member repeals its income tax, in which case the withdrawal becomes effective
upon final settlement of funds collected. The number of municipalities served by
RITA has consistently increased over the past decade from 86 members in 2000 to
180 in 2010 and over 200 in 2013. Since the agency's inception, less than 10
municipalities have left, including 3 members that have since rejoined.

RITA's primary competition is self-collecting municipalities who, in the
aggregate, collected roughly 63% of all Ohio local income taxes in 2009,
followed by the cities of Columbus and Cleveland which each collected 9% while
acting as collection agents for themselves and other municipalities. RITA has
been able to maintain its market share of income tax collections at between
18%-21% for the past six years.


Income taxes collected by RITA have increased steadily over the past six years
from $541.4 million in 2005 to approximately $976 million in 2012. RITA retained
$16.3 million or 1.8% of the aggregate 2011 tax collections to pay its
expenditures, including $2.2 million for debt service. Since 2000, the agency
has annually retained between 1.8% and 2.7% of total tax collections to fund its
operations. The city of Youngstown, the largest member in terms of income tax
revenues, accounted for roughly 5.1% of the total 2011 collections and the top
five municipalities accounted for 17%.


The State of Ohio collects certain other taxes including the state income tax
and taxes relating to income earned by utility companies. Periodically and most
recently in 2012, there has been discussion at the state level regarding state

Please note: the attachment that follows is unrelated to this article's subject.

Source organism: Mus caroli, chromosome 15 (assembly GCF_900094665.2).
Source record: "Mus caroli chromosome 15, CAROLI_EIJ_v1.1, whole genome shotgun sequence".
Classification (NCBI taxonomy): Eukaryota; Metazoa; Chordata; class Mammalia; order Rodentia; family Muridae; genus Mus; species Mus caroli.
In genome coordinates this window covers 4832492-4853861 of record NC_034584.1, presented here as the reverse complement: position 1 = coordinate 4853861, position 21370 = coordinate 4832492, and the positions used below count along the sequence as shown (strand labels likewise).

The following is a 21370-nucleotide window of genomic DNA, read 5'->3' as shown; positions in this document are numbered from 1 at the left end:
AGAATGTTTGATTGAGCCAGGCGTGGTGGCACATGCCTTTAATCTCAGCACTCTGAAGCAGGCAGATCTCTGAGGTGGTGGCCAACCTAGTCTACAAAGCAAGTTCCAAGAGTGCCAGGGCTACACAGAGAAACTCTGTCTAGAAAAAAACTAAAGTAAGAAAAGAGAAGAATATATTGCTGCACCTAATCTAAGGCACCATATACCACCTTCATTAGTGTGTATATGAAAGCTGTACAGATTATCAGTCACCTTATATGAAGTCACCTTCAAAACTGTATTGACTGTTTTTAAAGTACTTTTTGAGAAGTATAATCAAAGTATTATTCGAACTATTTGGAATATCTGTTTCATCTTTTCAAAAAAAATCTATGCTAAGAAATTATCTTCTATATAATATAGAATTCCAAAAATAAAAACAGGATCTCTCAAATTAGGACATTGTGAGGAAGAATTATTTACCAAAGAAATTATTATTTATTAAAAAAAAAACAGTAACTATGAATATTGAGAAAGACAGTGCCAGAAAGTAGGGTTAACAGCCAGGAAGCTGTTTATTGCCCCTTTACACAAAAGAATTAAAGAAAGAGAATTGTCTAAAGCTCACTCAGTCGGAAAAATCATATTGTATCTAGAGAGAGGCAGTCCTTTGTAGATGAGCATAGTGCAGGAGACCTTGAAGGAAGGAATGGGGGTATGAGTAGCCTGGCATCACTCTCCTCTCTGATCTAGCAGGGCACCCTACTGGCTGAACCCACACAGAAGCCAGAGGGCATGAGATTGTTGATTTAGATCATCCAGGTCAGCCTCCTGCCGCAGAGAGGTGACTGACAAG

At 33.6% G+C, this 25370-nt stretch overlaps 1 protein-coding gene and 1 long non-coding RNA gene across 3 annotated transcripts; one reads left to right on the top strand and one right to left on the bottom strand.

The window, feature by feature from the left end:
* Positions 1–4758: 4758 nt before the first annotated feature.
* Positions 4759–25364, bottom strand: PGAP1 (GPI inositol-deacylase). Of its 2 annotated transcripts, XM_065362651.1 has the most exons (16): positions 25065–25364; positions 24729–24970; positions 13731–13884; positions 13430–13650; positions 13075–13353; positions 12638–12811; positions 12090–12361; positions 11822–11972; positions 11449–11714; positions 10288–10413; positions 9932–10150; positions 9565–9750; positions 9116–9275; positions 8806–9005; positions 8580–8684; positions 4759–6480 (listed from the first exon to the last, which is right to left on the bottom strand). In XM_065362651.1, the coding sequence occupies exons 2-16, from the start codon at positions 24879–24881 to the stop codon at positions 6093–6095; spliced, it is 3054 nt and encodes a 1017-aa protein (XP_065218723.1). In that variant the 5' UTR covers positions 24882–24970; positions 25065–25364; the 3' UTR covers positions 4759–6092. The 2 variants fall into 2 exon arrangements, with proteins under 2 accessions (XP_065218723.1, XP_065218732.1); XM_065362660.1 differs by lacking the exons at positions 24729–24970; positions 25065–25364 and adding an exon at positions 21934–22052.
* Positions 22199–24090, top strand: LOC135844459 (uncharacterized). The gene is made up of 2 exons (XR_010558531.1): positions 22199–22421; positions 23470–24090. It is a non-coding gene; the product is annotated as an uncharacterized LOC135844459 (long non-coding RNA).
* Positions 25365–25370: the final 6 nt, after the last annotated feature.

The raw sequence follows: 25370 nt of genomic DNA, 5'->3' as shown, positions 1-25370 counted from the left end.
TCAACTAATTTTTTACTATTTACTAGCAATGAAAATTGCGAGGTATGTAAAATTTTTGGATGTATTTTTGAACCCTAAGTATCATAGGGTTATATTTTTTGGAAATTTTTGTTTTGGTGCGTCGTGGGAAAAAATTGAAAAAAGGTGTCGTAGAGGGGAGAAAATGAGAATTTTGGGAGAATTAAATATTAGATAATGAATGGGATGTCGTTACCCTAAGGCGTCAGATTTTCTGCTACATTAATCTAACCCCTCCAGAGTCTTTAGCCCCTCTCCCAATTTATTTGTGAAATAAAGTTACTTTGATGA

collection of the local income tax and other changes; however, it appears RITA's
cost of collection of under 2% is materially lower than that of the state, which
based on anecdotal information, charges roughly in the 4-5% range for other tax
collection services and lower than the cost for members to undertake collection


RITA's annual operating expenses have ranged between $15-17 million over the
past five years, dominated by personal service costs which comprise over 60%.
Annual lease payments are a moderate 10% of annual expenses and RITA maintains
significant flexibility to increase revenues if needed.

RITA provides employment benefits to its employees including pension and other
post-employment benefits (OPEB). The agency participates in a state sponsored
plan (OPERS), and has contributed its actuarially required contribution ($1.1
million in 2011) for at least the last three years. OPEB is offered to
qualifying retirees and their dependents as a monthly healthcare stipend until
the beneficiary reaches Medicare eligibility, also through OPERS. RITA paid
$315,281 for OPEB costs in 2011.

Additional information is available at 'www.fitchratings.com'. The ratings above
were solicited by, or on behalf of, the issuer, and therefore, Fitch has been
compensated for the provision of the ratings.

In addition to the sources of information identified in Fitch's Tax-Supported
Rating Criteria, this action was additionally informed by information from
Creditscope, University Financial Associates and IHS Global Insight

Applicable Criteria and Related Research:
--'Tax-Supported Rating Criteria' (Aug. 14, 2012);
--'U.S. Local Government Tax-Supported Rating Criteria' (Aug. 14, 2012).

Applicable Criteria and Related Research:
Tax-Supported Rating Criteria
U.S. Local Government Tax-Supported Rating Criteria